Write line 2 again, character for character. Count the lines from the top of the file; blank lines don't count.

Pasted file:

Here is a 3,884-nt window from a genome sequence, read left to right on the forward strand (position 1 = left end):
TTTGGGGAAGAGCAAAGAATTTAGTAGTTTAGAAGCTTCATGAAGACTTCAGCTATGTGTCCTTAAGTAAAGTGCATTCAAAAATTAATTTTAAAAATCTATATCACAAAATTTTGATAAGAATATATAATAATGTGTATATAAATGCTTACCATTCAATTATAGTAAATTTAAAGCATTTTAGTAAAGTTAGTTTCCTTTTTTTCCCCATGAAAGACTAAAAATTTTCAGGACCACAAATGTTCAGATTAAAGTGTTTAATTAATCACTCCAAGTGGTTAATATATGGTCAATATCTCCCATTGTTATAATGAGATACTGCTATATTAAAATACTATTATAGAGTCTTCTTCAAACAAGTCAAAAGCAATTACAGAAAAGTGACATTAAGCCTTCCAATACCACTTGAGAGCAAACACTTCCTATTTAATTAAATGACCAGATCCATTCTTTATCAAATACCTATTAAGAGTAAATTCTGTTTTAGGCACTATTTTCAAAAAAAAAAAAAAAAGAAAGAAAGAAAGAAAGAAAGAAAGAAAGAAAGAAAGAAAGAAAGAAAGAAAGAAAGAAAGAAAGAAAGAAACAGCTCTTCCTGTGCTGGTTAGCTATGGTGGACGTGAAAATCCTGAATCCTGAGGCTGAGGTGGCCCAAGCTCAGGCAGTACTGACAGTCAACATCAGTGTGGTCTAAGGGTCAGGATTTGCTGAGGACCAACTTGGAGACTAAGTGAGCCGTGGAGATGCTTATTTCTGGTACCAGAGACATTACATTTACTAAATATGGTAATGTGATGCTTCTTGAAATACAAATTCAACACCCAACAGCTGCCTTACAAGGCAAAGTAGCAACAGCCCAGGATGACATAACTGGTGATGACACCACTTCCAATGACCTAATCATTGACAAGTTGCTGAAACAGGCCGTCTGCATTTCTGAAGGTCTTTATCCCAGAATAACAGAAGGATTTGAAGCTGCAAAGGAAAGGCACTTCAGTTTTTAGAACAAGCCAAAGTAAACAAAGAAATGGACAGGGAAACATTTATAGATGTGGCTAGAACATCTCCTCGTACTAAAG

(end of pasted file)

TTTGGGGAAGAGCAAAGAATTTAGTAGTTTAGAAGCTTCATGAAGACTTCAGCTATGTGTCCTTAAGTAAAGTGCATTCAAAAATTAATTTTAAAAATCTATATCACAAAATTTTGATAAGAATATATAATAATGTGTATATAAATGCTTACCATTCAATTATAGTAAATTTAAAGCATTTTAGTAAAGTTAGTTTCCTTTTTTTCCCCATGAAAGACTAAAAATTTTCAGGACCACAAATGTTCAGATTAAAGTGTTTAATTAATCACTCCAAGTGGTTAATATATGGTCAATATCTCCCATTGTTATAATGAGATACTGCTATATTAAAATACTATTATAGAGTCTTCTTCAAACAAGTCAAAAGCAATTACAGAAAAGTGACATTAAGCCTTCCAATACCACTTGAGAGCAAACACTTCCTATTTAATTAAATGACCAGATCCATTCTTTATCAAATACCTATTAAGAGTAAATTCTGTTTTAGGCACTATTTTCAAAAAAAAAAAAAAAAGAAAGAAAGAAAGAAAGAAAGAAAGAAAGAAAGAAAGAAAGAAAGAAAGAAAGAAAGAAAGAAAGAAAGAAACAGCTCTTCCTGTGCTGGTTAGCTATGGTGGACGTGAAAATCCTGAATCCTGAGGCTGAGGTGGCCCAAGCTCAGGCAGTACTGACAGTCAACATCAGTGTGGTCTAAGGGTCAGGATTTGCTGAGGACCAACTTGGAGACTAAGTGAGCCGTGGAGATGCTTATTTCTGGTACCAGAGACATTACATTTACTAAATATGGTAATGTGATGCTTCTTGAAATACAAATTCAACACCCAACAGCTGCCTTACAAGGCAAAGTAGCAACAGCCCAGGATGACATAACTGGTGATGACACCACTTCCAATGACCTAATCATTGACAAGTTGCTGAAACAGGCCGTCTGCATTTCTGAAGGTCTTTATCCCAGAATAACAGAAGGATTTGAAGCTGCAAAGGAAAGGCACTTCAGTTTTTAGAACAAGCCAAAGTAAACAAAGAAATGGACAGGGAAACATTTATAGATGTGGCTAGAACATCTCCTCGTACTAAAG